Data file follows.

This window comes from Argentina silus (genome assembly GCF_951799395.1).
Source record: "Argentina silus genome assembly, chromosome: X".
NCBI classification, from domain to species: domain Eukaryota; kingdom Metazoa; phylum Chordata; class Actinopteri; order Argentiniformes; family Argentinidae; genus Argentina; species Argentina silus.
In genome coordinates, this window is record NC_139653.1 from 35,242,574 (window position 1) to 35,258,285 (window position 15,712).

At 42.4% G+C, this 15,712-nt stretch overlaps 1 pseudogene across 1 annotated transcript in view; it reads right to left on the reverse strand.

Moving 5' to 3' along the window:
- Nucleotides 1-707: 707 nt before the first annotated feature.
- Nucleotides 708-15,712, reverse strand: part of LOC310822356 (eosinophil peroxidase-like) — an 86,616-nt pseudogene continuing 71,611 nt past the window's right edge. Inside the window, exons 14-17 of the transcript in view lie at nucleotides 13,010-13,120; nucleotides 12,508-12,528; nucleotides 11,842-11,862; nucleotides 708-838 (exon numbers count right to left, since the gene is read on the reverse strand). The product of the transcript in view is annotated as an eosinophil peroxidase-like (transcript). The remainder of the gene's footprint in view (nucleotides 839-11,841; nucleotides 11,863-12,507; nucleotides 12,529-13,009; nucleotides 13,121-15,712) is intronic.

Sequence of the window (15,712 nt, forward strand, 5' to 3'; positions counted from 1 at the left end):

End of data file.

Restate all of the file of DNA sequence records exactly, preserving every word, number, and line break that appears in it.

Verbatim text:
This window comes from Argentina silus (genome assembly GCF_951799395.1).
Source record: "Argentina silus genome assembly, chromosome: X".
NCBI classification, from domain to species: domain Eukaryota; kingdom Metazoa; phylum Chordata; class Actinopteri; order Argentiniformes; family Argentinidae; genus Argentina; species Argentina silus.
In genome coordinates, this window is record NC_139653.1 from 35,242,574 (window position 1) to 35,258,285 (window position 15,712).

At 42.4% G+C, this 15,712-nt stretch overlaps 1 pseudogene across 1 annotated transcript in view; it reads right to left on the reverse strand.

Moving 5' to 3' along the window:
- Nucleotides 1-707: 707 nt before the first annotated feature.
- Nucleotides 708-15,712, reverse strand: part of LOC310822356 (eosinophil peroxidase-like) — an 86,616-nt pseudogene continuing 71,611 nt past the window's right edge. Inside the window, exons 14-17 of the transcript in view lie at nucleotides 13,010-13,120; nucleotides 12,508-12,528; nucleotides 11,842-11,862; nucleotides 708-838 (exon numbers count right to left, since the gene is read on the reverse strand). The product of the transcript in view is annotated as an eosinophil peroxidase-like (transcript). The remainder of the gene's footprint in view (nucleotides 839-11,841; nucleotides 11,863-12,507; nucleotides 12,529-13,009; nucleotides 13,121-15,712) is intronic.

Sequence of the window (15,712 nt, forward strand, 5' to 3'; positions counted from 1 at the left end):